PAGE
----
So over the last couple of months I have been having light headedness and dizzy spells while standing up from sitting down. I didn't particularly understand why myself. I went to the doctors and she had suggested I up my calories a bit. I had told her I was around 1800 while successfully losing weight I'm 33 year old male 6ft 1 and 68.5kg (182cm and 151lbs) im nearing almost underweight in fact, although I'm sure it dips down to 62kgs in the margins. I was planning to get to maybe 65.5kg. I still have quite reasonable size belly and chest fat that I don't like. I'm in the gym 2-3 a week trying to add some muscle weight on to me because ideally I'd like to be back in the 70kg range with some decent muscle mass. My question is how can I increase my calorie intake without adding on fat. The doc had suggested back up to 2500. I thought that was a bit much of an increase myself but I'm no doctor. Unfortunately because I don't have a job my neat exercise levels aren't brilliant. I do try to walk everyday about 5 miles+ which I'm sure should be enough to compensate for the sitting down I do.

    I appreciate that medical advice isn't something that people should be trying to do. So I'm kindly asking just for the energy advice here.

    Presumably your doctor first ruled out low blood pressure and other conditions or deficiencies that could cause your dizziness, leaving under-eating.

    Since you're not happy with your aesthetics yet, do look into recomp (body recompostition), which is what sijomial was talking about above. We have a thread on that somewhere which someone will probably post.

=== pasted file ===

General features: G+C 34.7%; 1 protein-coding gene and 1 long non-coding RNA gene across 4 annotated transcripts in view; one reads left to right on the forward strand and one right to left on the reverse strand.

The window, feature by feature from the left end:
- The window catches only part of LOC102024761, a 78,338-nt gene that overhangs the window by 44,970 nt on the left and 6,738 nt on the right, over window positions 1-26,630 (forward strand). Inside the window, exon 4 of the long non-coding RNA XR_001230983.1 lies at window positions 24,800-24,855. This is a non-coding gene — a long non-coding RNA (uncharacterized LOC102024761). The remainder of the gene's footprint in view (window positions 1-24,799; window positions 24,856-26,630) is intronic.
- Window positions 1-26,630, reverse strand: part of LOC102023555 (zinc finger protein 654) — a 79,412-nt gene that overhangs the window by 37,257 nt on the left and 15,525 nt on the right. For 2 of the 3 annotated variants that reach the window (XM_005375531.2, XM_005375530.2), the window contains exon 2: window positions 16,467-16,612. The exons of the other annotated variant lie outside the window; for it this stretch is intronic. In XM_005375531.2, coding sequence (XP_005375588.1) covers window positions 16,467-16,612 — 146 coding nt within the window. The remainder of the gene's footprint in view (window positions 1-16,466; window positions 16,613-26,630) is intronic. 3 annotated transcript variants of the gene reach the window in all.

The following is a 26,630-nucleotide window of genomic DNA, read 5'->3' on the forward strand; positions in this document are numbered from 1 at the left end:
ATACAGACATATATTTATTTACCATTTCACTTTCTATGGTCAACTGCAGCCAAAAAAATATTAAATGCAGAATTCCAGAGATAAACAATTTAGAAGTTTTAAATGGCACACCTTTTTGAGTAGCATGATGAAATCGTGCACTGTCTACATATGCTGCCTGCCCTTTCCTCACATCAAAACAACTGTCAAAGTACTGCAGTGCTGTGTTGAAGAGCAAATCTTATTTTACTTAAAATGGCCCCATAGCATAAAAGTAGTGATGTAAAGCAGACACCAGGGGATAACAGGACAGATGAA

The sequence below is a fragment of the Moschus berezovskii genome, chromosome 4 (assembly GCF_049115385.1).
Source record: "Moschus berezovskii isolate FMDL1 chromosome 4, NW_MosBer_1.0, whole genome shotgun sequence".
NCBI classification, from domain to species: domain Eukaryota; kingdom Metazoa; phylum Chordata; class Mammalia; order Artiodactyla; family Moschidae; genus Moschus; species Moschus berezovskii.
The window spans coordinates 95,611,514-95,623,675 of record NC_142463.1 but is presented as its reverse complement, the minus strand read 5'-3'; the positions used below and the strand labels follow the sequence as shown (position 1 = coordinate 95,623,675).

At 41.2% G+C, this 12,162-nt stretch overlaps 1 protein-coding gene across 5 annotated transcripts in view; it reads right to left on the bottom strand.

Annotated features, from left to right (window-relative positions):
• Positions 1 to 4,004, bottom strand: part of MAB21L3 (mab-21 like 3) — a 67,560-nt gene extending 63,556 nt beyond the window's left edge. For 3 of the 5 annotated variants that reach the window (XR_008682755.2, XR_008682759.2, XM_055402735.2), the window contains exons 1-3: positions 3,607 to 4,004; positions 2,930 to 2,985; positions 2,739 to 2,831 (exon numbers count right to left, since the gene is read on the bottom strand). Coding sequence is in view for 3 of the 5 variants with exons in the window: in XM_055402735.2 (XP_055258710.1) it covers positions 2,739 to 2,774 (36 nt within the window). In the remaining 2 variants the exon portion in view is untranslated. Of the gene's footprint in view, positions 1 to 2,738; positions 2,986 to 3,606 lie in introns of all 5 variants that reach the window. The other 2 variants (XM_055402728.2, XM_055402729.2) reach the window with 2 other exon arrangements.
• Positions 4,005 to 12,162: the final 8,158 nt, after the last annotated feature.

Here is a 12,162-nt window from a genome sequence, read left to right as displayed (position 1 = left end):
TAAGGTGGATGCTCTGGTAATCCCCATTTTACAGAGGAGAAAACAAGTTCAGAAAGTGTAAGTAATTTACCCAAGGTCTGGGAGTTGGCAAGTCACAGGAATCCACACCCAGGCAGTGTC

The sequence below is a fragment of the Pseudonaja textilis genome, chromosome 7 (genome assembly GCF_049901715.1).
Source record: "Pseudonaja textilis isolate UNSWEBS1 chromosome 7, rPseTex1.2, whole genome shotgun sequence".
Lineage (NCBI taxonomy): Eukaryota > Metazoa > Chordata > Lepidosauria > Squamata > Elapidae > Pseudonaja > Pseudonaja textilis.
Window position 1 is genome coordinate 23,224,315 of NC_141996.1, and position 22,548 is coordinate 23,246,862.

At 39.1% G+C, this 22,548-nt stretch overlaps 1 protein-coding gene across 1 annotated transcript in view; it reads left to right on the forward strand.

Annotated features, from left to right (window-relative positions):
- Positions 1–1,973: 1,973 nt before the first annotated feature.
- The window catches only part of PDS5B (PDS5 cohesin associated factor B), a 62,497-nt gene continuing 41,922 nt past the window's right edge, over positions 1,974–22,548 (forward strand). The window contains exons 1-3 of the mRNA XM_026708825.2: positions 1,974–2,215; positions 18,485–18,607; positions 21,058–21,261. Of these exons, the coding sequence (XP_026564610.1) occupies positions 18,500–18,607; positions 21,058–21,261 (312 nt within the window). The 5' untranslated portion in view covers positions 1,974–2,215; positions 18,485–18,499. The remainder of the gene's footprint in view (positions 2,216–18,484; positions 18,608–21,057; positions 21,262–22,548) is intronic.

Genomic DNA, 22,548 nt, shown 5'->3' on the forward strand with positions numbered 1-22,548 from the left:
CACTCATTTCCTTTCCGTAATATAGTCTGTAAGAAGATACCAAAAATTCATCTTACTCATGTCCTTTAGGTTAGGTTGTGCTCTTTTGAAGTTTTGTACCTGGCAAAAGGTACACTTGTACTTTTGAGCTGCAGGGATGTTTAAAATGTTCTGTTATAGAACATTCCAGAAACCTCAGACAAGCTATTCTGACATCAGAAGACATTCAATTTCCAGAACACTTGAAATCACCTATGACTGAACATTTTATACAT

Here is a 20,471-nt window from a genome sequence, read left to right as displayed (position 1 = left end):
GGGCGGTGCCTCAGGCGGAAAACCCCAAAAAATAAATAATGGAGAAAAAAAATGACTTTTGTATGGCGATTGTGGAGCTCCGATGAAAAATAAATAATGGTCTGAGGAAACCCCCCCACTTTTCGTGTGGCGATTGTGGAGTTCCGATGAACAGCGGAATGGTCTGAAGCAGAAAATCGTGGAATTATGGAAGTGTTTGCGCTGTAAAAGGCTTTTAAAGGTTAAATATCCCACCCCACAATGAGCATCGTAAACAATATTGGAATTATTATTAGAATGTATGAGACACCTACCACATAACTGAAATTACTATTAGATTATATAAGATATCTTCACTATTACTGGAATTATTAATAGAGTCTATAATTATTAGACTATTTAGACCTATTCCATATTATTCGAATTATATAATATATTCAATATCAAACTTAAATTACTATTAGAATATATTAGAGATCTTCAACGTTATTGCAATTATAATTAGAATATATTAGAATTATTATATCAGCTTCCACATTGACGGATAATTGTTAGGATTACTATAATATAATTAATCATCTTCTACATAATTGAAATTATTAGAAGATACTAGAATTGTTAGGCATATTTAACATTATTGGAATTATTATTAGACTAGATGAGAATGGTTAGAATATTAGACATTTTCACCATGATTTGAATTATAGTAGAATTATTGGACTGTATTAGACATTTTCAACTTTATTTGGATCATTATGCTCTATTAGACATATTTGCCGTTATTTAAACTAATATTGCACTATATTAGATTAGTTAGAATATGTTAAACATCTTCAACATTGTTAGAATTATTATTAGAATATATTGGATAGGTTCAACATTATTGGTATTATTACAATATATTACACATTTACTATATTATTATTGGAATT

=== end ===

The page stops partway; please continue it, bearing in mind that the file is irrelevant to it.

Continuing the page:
• AnnPT77
    AnnPT77 Posts: 31,392 Member
    kshama2001 wrote: »
    gdfrew wrote: »
    So over the last couple of months I have been having light headedness and dizzy spells while standing up from sitting down. I didn't particularly understand why myself. I went to the doctors and she had suggested I up my calories a bit. I had told her I was around 1800 while successfully losing weight I'm 33 year old male 6ft 1 and 68.5kg (182cm and 151lbs) im nearing almost underweight in fact, although I'm sure it dips down to 62kgs in the margins. I was planning to get to maybe 65.5kg. I still have quite reasonable size belly and chest fat that I don't like. I'm in the gym 2-3 a week trying to add some muscle weight on to me because ideally I'd like to be back in the 70kg range with some decent muscle mass. My question is how can I increase my calorie intake without adding on fat. The doc had suggested back up to 2500. I thought that was a bit much of an increase myself but I'm no doctor. Unfortunately because I don't have a job my neat exercise levels aren't brilliant. I do try to walk everyday about 5 miles+ which I'm sure should be enough to compensate for the sitting down I do.

    I appreciate that medical advice isn't something that people should be trying to do. So I'm kindly asking just for the energy advice here.